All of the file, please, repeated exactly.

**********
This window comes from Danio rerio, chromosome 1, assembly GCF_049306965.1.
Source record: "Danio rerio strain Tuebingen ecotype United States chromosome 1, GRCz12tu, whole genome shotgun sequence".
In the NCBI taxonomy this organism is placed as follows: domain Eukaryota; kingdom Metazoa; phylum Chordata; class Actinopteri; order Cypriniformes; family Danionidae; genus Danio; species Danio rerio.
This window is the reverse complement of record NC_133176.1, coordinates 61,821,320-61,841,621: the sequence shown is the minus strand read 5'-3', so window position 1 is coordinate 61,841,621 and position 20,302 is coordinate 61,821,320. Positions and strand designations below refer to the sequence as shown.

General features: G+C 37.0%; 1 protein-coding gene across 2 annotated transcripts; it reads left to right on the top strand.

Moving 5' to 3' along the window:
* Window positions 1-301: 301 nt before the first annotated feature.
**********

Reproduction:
This window comes from Danio rerio, chromosome 1, assembly GCF_049306965.1.
Source record: "Danio rerio strain Tuebingen ecotype United States chromosome 1, GRCz12tu, whole genome shotgun sequence".
In the NCBI taxonomy this organism is placed as follows: domain Eukaryota; kingdom Metazoa; phylum Chordata; class Actinopteri; order Cypriniformes; family Danionidae; genus Danio; species Danio rerio.
This window is the reverse complement of record NC_133176.1, coordinates 61,821,320-61,841,621: the sequence shown is the minus strand read 5'-3', so window position 1 is coordinate 61,841,621 and position 20,302 is coordinate 61,821,320. Positions and strand designations below refer to the sequence as shown.

General features: G+C 37.0%; 1 protein-coding gene across 2 annotated transcripts; it reads left to right on the top strand.

Moving 5' to 3' along the window:
* Window positions 1-301: 301 nt before the first annotated feature.